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Freedom of Conscience Is For Everyone

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There are virtually endless scenarios in which an employee, a small business owner, or a sole proprietor might decline to participate in a business activity or deny service as a matter of personal convictions or corporate values. In the absence of compelling reasons to punish such conscientious objection, they should be free to do so. The First Amendment guarantee of freedom of religion (i.e. freedom of conscience) is most necessary when it protects a minority with whom others strongly disagree. In the “land of the free”, the burden of proof should be on those who would use the power of government to coerce another to do their bidding. Here’s a couple dozen of the endless instances in which an individual or business should be able to make decisions in keeping with their ethical commitments. Such decisions inescapably discriminate (i.e. make a distinction or judgment) — not against vendors, customers or clients, but rather — against particular products or services that, for the provider, have an ethical dimension.

Mayor Kasim Reed on Not Tolerating Discrimination

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I was surprised and disappointed to learn of this book on Friday. I profoundly disagree with and am deeply disturbed by the sentiments expressed in the paperback regarding the LGBT community. I will not tolerate discrimination of any kind within my administration. We are conducting a thorough review of the facts surrounding the book and its distribution. In the interim, I have directed that the following steps be taken: Chief Cochran will be suspended for one month without pay; Chief Cochran will be required to complete sensitivity training; Chief Cochran will be prohibited from distributing the book on city property; and Deputy Chief Joel G. Baker will serve as Acting Fire Chief in Chief Cochran’s absence. I want to be clear that the material in Chief Cochran’s book is not representative of my personal beliefs, and is inconsistent with the Administration’s work to make Atlanta a more welcoming city for all of her citizens — regardless of their sexual orientation, gender, race and religious beliefs.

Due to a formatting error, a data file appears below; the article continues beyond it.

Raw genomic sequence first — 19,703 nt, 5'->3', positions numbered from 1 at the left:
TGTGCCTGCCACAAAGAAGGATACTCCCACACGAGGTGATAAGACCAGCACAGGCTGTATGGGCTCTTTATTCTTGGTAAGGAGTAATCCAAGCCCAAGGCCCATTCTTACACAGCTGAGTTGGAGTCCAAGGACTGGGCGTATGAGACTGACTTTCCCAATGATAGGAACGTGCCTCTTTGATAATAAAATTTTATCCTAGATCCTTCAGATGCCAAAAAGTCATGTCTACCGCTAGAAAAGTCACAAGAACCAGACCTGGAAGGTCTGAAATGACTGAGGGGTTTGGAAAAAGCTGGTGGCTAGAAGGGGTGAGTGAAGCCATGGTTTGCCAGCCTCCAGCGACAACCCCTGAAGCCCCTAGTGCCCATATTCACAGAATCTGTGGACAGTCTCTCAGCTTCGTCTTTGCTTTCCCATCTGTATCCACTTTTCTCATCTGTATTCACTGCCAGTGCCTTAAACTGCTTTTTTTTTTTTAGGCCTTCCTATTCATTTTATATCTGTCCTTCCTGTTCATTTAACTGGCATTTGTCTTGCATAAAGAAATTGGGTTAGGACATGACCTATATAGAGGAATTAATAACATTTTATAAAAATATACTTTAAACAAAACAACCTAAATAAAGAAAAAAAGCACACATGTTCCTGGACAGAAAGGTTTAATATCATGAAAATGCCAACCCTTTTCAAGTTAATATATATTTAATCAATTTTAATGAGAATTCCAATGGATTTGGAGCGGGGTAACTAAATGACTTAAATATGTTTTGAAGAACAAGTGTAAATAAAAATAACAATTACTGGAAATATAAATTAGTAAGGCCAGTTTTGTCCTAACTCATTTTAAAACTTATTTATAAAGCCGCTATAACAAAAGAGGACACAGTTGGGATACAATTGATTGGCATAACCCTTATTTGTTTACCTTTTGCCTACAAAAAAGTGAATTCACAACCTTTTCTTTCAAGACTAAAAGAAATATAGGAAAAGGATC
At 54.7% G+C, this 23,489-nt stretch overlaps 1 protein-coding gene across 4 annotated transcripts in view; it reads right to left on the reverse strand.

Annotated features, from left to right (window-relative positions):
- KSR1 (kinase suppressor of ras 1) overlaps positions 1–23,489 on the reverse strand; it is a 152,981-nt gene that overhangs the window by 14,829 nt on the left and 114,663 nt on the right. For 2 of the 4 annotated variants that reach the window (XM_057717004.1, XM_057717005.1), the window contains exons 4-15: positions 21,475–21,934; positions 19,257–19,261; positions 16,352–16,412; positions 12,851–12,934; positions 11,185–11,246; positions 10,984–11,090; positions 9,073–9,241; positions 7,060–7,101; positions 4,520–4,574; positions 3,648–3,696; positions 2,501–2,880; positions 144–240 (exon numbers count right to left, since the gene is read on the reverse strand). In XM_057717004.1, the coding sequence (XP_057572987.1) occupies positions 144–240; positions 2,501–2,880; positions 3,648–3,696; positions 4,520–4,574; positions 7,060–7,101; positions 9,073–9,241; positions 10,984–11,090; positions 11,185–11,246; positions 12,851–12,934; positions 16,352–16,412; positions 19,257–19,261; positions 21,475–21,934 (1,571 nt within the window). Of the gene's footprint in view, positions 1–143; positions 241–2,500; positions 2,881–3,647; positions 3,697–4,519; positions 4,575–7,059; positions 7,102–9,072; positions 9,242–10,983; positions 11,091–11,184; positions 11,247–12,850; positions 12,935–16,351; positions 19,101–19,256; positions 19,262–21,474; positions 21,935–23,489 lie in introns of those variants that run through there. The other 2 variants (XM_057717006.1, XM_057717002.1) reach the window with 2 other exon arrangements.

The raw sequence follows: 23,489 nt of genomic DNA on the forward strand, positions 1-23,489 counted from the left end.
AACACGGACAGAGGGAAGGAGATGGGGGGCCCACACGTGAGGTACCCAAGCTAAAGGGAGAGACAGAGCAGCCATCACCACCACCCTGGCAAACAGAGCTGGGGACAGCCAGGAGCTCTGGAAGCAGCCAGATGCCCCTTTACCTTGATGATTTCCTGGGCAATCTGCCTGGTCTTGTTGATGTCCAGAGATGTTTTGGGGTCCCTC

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Tom Gilson on the Ethics of the Latest Today

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Modernity is good. Tradition is bad. Who knew it was so simple? ¶ But when did modernity begin, and what gave it such ethical primacy? What is the message here? Is [it] that later is better, and older is worse? That’s an argument that’s far too easily made today. It can’t be disproved! What I mean by that is that there is nothing later than today, nothing more modern to judge today, nothing to prove today wrong, as long as the standard is that newer is better. ¶ The problem with that, of course, is that there were other todays before today’s today. Some of them were quite modern todays. The eugenics movement of the early 20th century was all about progress and modernity, and during the todays of that era, progress and modernity carried the same ethical force they carry for [some] today. Hitler’s Germany was about progress and modernity in its own “today.” So were the killing regimes of Stalin and Mao.

Ruth R. Wisse on Freedom and American Universities